Young and hungry – but not at all costs

Generation Z demands. But not only on the world's leaders. The demands on food and the food industry are also high. This young generation has a sustainable mindset that permeates everything they do, consume and eat. They buy products that confirm their lifestyle – and if they still live at home, the parents will buy what their youngsters want. Peter Wennström, CEO of the brand consulting company The Healthy Marketing Team, guides us right to a new consumer group with ethical indicators..

6 December 2019 •

The game plan for prod­uct mar­ket­ing has changed in recent decades. Today’s con­sumer groups are ‘believ­ers’. And this is espe­cial­ly true for young adult consumers.

– In prin­ci­ple, the area of food and health is a reli­gious mar­ket. Facts belong to yes­ter­day, and facts are true only if it is in accor­dance with your own reli­gion. Instead, we are attract­ed by prod­ucts that tell us somet­ing about our health or beau­ty, in a way that is con­sis­tent with our own con­cep­tu­al world, says Peter Wennström, CEO of The Healthy Marketing Team, an inter­na­tion­al con­sult­ing com­pa­ny, spe­cial­iz­ing in con­sumer com­mu­ni­ca­tion and brand posi­tion­ing in the area of food and health.

Commandments for success

At the same time, young gen­er­a­tions are demand­ing. Therefore, to meet suc­cess with your prod­ucts, it is cru­cial for food com­pa­nies to under­stand in-depth which gen­er­a­tion con­sumers are con­nect­ed to. The con­di­tions for mar­ket­ing today are fun­da­men­tal­ly dif­fer­ent from ten, twen­ty years ago.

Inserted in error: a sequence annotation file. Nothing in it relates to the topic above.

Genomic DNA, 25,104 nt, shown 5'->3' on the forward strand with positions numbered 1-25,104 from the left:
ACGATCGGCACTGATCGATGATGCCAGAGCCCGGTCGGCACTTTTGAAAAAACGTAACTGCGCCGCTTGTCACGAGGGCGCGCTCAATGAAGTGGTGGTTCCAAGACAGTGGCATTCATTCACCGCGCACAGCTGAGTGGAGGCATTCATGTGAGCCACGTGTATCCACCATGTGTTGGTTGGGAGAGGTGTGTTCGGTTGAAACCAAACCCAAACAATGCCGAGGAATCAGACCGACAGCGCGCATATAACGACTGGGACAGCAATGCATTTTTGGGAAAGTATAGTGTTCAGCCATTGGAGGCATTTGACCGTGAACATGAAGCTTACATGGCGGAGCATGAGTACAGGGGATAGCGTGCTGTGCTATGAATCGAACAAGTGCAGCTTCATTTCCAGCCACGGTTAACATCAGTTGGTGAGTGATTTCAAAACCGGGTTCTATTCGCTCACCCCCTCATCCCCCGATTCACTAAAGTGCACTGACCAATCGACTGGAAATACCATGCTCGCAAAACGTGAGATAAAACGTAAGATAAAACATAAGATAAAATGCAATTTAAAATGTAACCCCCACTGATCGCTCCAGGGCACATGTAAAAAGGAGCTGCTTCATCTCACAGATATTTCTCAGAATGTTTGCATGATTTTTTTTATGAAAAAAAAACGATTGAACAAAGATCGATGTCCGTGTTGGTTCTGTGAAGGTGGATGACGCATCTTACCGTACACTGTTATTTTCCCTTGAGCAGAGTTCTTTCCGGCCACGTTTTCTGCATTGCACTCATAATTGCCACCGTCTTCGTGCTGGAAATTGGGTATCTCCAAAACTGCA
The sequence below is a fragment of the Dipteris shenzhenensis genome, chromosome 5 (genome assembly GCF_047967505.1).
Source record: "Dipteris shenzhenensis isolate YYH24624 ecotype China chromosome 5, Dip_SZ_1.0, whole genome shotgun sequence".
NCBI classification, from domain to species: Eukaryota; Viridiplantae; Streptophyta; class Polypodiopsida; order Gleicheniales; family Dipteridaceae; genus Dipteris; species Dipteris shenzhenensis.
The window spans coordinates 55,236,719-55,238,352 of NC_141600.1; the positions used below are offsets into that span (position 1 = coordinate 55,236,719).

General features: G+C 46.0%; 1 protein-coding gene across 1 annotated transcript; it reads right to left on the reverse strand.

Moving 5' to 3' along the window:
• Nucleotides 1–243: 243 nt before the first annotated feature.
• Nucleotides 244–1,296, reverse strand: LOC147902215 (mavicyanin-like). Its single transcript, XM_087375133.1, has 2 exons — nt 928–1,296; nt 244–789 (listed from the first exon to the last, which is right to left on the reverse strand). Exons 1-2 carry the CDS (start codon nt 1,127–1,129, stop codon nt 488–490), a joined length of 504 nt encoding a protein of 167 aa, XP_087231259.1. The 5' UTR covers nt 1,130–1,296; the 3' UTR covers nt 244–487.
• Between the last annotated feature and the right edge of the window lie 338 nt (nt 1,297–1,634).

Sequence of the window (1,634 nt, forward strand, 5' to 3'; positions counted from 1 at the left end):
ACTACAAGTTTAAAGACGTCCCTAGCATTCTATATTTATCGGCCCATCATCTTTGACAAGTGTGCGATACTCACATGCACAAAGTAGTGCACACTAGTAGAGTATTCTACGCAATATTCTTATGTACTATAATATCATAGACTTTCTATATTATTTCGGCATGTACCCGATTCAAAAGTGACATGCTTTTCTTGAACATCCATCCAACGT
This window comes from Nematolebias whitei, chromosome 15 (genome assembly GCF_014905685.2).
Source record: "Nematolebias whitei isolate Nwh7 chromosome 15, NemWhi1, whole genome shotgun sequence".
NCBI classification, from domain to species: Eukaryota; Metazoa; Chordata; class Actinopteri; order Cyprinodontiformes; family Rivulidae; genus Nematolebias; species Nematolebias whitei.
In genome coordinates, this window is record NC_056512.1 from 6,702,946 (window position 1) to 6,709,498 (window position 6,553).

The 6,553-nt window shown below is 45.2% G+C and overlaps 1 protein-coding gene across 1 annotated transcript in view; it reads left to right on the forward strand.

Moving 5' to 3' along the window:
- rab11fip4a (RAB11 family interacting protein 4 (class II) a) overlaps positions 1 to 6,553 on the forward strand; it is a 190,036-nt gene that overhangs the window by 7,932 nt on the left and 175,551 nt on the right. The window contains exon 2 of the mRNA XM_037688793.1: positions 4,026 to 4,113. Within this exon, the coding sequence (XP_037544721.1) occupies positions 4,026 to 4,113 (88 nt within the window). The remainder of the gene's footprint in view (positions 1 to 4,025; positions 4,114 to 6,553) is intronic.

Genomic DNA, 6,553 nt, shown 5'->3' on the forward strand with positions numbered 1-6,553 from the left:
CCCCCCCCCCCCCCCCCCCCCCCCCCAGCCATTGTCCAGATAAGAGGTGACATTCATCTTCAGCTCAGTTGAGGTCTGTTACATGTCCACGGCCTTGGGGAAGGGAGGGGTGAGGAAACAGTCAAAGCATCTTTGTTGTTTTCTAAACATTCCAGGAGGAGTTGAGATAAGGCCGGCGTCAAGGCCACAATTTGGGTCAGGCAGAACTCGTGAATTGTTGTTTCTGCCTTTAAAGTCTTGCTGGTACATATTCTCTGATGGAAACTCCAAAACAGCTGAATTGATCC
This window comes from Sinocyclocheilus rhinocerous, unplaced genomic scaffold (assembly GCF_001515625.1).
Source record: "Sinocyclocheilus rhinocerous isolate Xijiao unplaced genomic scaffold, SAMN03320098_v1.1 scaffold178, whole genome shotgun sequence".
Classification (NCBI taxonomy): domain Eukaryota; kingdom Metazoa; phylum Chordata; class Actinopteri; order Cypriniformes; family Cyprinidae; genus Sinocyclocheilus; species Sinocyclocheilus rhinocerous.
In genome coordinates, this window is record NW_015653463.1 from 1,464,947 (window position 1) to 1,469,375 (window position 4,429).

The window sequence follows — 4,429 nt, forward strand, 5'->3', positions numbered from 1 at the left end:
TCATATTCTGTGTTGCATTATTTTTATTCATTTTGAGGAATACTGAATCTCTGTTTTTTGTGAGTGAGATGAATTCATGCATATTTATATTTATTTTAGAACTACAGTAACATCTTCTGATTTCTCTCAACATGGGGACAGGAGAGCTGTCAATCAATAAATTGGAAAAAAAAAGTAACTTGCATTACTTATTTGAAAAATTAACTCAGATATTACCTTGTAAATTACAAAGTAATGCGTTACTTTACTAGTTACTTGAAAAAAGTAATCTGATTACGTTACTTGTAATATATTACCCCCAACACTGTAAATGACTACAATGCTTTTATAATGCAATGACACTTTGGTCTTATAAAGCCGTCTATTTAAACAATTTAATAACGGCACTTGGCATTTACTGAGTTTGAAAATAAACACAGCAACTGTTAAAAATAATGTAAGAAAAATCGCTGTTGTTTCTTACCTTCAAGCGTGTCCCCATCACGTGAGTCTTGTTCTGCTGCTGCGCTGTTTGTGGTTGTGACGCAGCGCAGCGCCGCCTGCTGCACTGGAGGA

– A big dif­fer­ence is that every­thing is search­able and thus trans­par­ent, says Peter Wennström.

Therefore, there are sev­er­al com­mand­ments to live up to as a food com­pa­ny: Be con­sis­tent in your com­mu­ni­ca­tion. Know care­ful­ly what require­ments the con­sumer places. Understand the consumer’s lifestyle and ‘reli­gion’, and know what con­flicts you need to resolve with­in it.

– And you need to know what role your brand has in the big pic­ture. It’s not just your prod­uct that should be eat­en. Your brand should also be eat­en, says Peter Wennström.

Generation Z are gamechangers

And those who pri­mar­i­ly want to believe in and eat your brand are today’s young adults. Those belong­ing to gen­er­a­tion Z. ie born around the turn of the millennium.

Unlike ear­li­er gen­er­a­tions, they do not belong to a youth cul­ture that is sep­a­rate or iso­lat­ed from the par­ents. They are influ­encers over gen­er­a­tional bound­aries. And they affect the agen­da today.

Think about Greta Tunberg. She is a Swedish cli­mate activist who demands the world’s lead­ers. The look in her eyes is seri­ous. She inspires and mobi­lizes young peo­ple around the world. She irri­tates world lead­ers and is at the same time a hero in the eyes of many – com­plete­ly cross-generational.